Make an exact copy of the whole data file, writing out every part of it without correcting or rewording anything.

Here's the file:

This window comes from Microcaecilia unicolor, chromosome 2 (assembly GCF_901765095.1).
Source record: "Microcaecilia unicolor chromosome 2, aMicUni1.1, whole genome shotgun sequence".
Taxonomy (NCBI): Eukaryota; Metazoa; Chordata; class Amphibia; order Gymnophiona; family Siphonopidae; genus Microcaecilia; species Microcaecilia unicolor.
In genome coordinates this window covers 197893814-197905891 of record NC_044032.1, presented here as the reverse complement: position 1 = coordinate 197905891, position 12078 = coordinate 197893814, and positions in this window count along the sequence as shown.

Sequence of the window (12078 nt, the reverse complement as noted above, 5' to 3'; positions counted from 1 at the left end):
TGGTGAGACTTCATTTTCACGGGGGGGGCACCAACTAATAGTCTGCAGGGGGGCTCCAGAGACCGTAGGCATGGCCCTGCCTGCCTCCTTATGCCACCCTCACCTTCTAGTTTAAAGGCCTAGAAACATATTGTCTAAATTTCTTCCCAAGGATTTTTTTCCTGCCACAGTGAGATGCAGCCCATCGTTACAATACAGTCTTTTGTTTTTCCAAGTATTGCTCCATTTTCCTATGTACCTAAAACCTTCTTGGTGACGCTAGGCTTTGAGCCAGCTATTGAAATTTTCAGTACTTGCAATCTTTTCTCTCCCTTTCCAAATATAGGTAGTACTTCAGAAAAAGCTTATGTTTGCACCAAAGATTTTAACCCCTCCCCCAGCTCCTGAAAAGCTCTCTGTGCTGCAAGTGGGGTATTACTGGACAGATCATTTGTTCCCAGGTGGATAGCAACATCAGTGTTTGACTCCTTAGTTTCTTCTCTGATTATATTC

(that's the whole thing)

This window comes from Microcaecilia unicolor, chromosome 2 (assembly GCF_901765095.1).
Source record: "Microcaecilia unicolor chromosome 2, aMicUni1.1, whole genome shotgun sequence".
Taxonomy (NCBI): Eukaryota; Metazoa; Chordata; class Amphibia; order Gymnophiona; family Siphonopidae; genus Microcaecilia; species Microcaecilia unicolor.
In genome coordinates this window covers 197893814-197905891 of record NC_044032.1, presented here as the reverse complement: position 1 = coordinate 197905891, position 12078 = coordinate 197893814, and positions in this window count along the sequence as shown.

Sequence of the window (12078 nt, the reverse complement as noted above, 5' to 3'; positions counted from 1 at the left end):
TGGTGAGACTTCATTTTCACGGGGGGGGCACCAACTAATAGTCTGCAGGGGGGCTCCAGAGACCGTAGGCATGGCCCTGCCTGCCTCCTTATGCCACCCTCACCTTCTAGTTTAAAGGCCTAGAAACATATTGTCTAAATTTCTTCCCAAGGATTTTTTTCCTGCCACAGTGAGATGCAGCCCATCGTTACAATACAGTCTTTTGTTTTTCCAAGTATTGCTCCATTTTCCTATGTACCTAAAACCTTCTTGGTGACGCTAGGCTTTGAGCCAGCTATTGAAATTTTCAGTACTTGCAATCTTTTCTCTCCCTTTCCAAATATAGGTAGTACTTCAGAAAAAGCTTATGTTTGCACCAAAGATTTTAACCCCTCCCCCAGCTCCTGAAAAGCTCTCTGTGCTGCAAGTGGGGTATTACTGGACAGATCATTTGTTCCCAGGTGGATAGCAACATCAGTGTTTGACTCCTTAGTTTCTTCTCTGATTATATTC